How to Help Your Teen
This is for all of the helpers out there – the ones who see someone struggling and feel the pull to help. There are many ways we feel pulled to help, the most obvious of which is as a parent. How hard is it to see your kid struggle? It is certainly one of the hardest things I experience which is why I wanted to bring you today’s podcast and post. Learning how to support my child when they’re struggling has been some of the hardest yet most rewarding work that I’ve done.
As the mother of five and an empowerment coach for middle school girls, I have a lot of experience in this area. I have helped teens who are stressed, anxious, depressed, and overwhelmed. In addition, I have a masters of education and am perfectly primed to teach you how to help your teen.
Three Ways to Help Your Teen
How to Help Your Teen Thing One
Above all, the first thing we can do may be one of the hardest and it is this: we need to let them be stressed. Let them be anxious. Allow them to be depressed. Or pissed. Sad. Furthermore, we need to let them feel what they’re feeling without getting stressed, anxious, depressed, pissed or sad ourselves.
When they are anxious, let them be anxious. If they are pissed, let them be pissed. When they are sad, let them be sad. What this looks like is when they say “I’m so upset I didn’t make the team” and you feel acutely uncomfortable that they’re upset, you don’t spread that on them. You don’t layer your discomfort with them being upset on top of their discomfort of being upset.
Rather, you could say something like “whoa that sounds tough for you, tell me more”. Listen in to this week’s podcast for more examples of what you can say or to this past episode on toxic positivity.
How To Help YOur Teens Thing Two
The second thing we can do is closely tied to the first: we can stop talking them out of their emotions. In other words, when they say “I’m anxious about that presentation in school tomorrow”, we don’t say “you shouldn’t feel anxious, you’ve practiced so many times.” No. Us telling them there’s no need for them to feel what they’re feeling when they’re feeling it is really unhelpful. They’re feeling it. The better they get at accepting their emotions instead of discounting them or judging them, the better they get at processing them.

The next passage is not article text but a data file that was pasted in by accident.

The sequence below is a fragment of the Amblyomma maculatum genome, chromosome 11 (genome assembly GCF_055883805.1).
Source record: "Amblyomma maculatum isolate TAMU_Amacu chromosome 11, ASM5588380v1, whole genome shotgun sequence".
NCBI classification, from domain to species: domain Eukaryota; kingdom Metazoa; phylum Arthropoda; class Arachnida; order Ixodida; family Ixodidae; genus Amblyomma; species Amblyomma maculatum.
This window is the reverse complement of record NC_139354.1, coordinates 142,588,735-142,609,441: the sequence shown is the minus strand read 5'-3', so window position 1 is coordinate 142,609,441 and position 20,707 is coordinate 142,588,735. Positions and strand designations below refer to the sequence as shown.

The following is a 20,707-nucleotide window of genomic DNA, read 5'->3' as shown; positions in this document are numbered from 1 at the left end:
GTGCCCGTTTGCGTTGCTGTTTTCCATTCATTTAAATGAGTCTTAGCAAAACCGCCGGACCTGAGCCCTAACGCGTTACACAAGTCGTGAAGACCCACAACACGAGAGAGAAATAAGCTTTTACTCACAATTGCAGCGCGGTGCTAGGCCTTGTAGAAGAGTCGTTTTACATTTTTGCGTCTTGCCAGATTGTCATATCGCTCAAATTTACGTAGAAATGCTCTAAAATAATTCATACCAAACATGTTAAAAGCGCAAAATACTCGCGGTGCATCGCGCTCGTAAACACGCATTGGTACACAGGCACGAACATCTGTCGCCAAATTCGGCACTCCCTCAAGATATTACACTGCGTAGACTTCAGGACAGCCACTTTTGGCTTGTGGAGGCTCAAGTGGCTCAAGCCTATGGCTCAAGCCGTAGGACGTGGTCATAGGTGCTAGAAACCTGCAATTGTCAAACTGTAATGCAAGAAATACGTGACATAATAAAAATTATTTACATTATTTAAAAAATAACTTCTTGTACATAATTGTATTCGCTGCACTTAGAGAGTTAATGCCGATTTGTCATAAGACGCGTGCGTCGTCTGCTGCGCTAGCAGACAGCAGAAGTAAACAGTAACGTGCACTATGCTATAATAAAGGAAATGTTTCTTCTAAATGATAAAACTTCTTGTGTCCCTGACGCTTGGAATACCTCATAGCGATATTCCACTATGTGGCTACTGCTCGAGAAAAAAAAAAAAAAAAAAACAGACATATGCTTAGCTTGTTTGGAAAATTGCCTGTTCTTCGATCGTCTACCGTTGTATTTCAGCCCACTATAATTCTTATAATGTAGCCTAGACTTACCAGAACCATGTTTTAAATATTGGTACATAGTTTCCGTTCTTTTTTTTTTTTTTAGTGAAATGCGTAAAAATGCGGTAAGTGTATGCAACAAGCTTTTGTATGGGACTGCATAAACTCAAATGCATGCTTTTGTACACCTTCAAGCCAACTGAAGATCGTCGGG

Rather, we let them feel what they’re feeling so they gain emotional intelligence. We manage our own feeling states and support them in managing theirs. If they’re feeling anxious, let them feel anxious. When they’re feeling sad, let them feel sad. If they’re feeling disappointed, let them feel disappointed.
Without a doubt, there are specific ways you can help your teen in processing their big feelings. I cover those ways in a clear, easy to follow manner in my Parenting Teens class. The takeaway for today is the importance of you managing your own emotional reaction to their emotional state.
Help Your Teen Thing Three
The third thing we can do is let them problem solve by themselves. What this means is we don’t use our vast life experience to give them advice or to fix their problem for them. Don’t get me wrong – I know how tempting this is! We’ve already learned our lessons from our life experiences so can’t we just cut the learning curve and tell them what to do? Geez – I wish. Trust me though, that sort of helicopter or lawn mower parenting is not in our kid’s best interest.
While it may feel good to us in the moment, it’s not the best way to support our struggling child. When we think we know what they should do or how the problem should be fixed, we are operating with some big assumptions: we think our way is the right way. And sure, your way may have been the right way for you and what you encountered but who are you to say your way is right for them right now?
The alternative is to let them come up with their own solutions. Again, in my parenting teens class I give specific language that parents have said is really helpful to support them as they are developing these problem solving skills. For now, thing three is a gentle reminder to not fix their problems. They’re not your problems. You’re not God. Your job as a parent is to pour love on them. To empathize. To let them have the experiences they’re having without these three things: (1) getting anxious about their anxiety, (2) talking them out of their emotions and the way they’re feeling or (3) jumping in to fix or solve their problems.
Parenting Takes Education
Parenting and supporting others is one of the most challenging jobs here on earth. I know it dear warrior! Not only do I have my own five sons, I interact with plenty of clients and humans that are having their human experiences. I can’t tell you the number of times during a week, heck during a day, that I say things to myself like” “This is not my problem to solve. They are on their journey.” It is a practice and I’m here with you on the journey.
What I can report from the other side of having 5 kids over 18 and from the feedback from the parents who have taken my parenting class is that this stuff works. When practiced, the tools I teach in the parenting teens class coupled with the lessons in the Love Your Life show podcast help our stressed, anxious, or depressed teens. I’m cheering you on!